Looking for a good book on a #Sunday afternoon? Here are 5 great books to choose from by female black authors. 1. Such a Fun Age – Kiley Reid 2. The Bluest Eye – Toni Morrison 3. Becoming – Michelle Obama 4. The Hate You Give – Angie Thomas 5. Dawn – Octavia E. Butler#sundayread pic.twitter.com/XXjNasdXHN
— Glamorous Moms Foundation (@glamorousmomsfn) July 19, 2020
Did the process of publishing your first novel change, in any way, your process of writing?
Oh, it absolutely did. Writing my second book was the hardest thing I’ve ever done. It was the hardest thing I’ve ever done, because suddenly it felt as if I had thousands or millions of eyes looking over my shoulder watching every single word that I wrote.
But I had to get back to that place of writing it because it’s something I wanted to read. And even now I see it with Concrete Rose. I stopped worrying about that. I stopped worrying about what people would think. I even stopped worrying about whether or not the book would get banned. The Hate You Give has been banned in a lot of school districts and stuff. And I was concerned about that going into writing my second book and then my third. But after a while I was like, “If they ban it, they ban it. The kids will still find a way to get it.”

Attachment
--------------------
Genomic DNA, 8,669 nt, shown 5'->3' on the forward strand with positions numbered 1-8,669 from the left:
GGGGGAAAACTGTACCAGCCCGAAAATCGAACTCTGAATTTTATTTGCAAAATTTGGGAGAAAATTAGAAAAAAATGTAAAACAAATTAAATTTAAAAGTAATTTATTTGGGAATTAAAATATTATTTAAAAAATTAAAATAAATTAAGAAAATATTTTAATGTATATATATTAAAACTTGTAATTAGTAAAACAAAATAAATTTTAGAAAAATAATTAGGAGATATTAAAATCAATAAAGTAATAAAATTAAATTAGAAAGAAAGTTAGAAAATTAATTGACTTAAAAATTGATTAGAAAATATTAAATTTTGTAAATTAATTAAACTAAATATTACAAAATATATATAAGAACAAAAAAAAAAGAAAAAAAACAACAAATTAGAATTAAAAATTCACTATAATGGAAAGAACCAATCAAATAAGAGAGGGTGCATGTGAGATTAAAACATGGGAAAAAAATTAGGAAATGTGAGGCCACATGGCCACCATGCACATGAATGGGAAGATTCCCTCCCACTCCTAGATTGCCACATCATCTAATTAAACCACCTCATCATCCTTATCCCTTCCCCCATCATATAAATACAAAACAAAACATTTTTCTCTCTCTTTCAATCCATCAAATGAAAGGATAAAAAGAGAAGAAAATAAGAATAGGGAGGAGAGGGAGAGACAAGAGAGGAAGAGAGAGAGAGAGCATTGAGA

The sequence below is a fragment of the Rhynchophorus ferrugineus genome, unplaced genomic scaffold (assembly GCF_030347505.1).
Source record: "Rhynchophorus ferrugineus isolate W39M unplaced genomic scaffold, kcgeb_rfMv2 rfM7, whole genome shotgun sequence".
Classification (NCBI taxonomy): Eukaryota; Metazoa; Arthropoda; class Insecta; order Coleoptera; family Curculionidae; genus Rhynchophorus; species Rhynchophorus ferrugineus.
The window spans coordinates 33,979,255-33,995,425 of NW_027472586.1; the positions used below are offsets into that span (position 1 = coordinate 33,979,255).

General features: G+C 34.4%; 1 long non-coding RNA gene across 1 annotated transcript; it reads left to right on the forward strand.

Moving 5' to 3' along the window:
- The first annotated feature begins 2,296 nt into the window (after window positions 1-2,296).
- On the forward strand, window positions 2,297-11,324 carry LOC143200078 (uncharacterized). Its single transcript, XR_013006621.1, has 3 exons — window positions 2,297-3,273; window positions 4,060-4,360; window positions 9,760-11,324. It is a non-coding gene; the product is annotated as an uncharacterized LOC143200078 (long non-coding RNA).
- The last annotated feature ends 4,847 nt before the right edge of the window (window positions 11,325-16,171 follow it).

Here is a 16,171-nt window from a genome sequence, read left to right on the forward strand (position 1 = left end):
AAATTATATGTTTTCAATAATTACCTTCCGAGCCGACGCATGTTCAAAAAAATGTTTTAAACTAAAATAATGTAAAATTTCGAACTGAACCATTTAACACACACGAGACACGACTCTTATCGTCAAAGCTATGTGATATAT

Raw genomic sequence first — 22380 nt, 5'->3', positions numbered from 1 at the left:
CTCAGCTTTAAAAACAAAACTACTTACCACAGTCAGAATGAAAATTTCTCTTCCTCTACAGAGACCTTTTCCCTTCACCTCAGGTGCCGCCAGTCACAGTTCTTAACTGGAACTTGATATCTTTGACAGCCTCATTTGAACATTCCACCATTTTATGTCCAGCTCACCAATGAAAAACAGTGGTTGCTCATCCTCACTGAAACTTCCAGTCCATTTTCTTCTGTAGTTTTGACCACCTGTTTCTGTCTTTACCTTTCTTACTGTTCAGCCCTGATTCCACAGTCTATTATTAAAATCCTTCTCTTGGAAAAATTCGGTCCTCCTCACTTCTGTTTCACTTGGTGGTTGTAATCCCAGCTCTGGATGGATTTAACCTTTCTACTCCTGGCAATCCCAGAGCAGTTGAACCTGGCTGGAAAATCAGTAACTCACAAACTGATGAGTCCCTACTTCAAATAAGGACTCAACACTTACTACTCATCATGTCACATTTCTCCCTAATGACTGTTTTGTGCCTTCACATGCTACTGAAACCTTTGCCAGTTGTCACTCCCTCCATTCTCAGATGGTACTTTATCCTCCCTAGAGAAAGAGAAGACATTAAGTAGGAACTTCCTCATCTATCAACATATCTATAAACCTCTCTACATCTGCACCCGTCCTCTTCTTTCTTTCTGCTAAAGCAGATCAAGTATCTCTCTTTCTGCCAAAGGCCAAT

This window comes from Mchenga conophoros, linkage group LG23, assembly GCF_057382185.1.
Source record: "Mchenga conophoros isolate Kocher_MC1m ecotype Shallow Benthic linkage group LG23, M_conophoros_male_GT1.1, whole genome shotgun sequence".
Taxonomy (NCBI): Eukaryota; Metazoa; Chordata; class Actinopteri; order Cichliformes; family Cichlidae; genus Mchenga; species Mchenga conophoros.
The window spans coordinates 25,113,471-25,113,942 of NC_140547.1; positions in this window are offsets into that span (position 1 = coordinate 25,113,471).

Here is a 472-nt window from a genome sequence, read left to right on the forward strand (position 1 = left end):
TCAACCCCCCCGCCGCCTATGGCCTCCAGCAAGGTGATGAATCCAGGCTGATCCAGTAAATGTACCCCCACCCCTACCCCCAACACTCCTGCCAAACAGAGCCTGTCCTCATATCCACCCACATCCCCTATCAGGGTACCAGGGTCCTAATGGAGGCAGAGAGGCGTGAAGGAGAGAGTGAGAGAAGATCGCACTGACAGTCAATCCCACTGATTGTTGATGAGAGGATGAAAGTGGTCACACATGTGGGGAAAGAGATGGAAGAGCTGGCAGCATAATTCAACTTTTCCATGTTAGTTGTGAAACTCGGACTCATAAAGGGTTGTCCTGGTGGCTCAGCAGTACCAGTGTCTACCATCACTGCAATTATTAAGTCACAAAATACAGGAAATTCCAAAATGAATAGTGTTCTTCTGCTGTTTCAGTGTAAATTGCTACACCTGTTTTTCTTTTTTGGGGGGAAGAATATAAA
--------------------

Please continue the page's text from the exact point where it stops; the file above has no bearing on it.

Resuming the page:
It definitely played a mind game on me at first. But now I’m in that place of, “I’m going to write it. I’m going to write what I’d like to read. I’m going to write the story that I want to tell, and I can’t worry about those things.”
But also even just on a technical standpoint, having deadlines, and having to show my editor and my agent the very, rough, rough, rough drafts of my book. That’s exposing the worst part of yourself because those first drafts are always awful, but reminding myself that when you’re making a book, you’re starting out by putting all the ingredients for the clay. You got to first mix it up and then mold it into something.
So I just had to remind myself, “You don’t have to be perfect that first go round. It’s just about perfecting it or making it better as time goes on.” So it definitely played a mind game on me at first. But now I’m thankful to be in the position I am as far as having a family that, they don’t care about those book stats and all of that. It’s like, “Okay, you still just Angie, whatever.”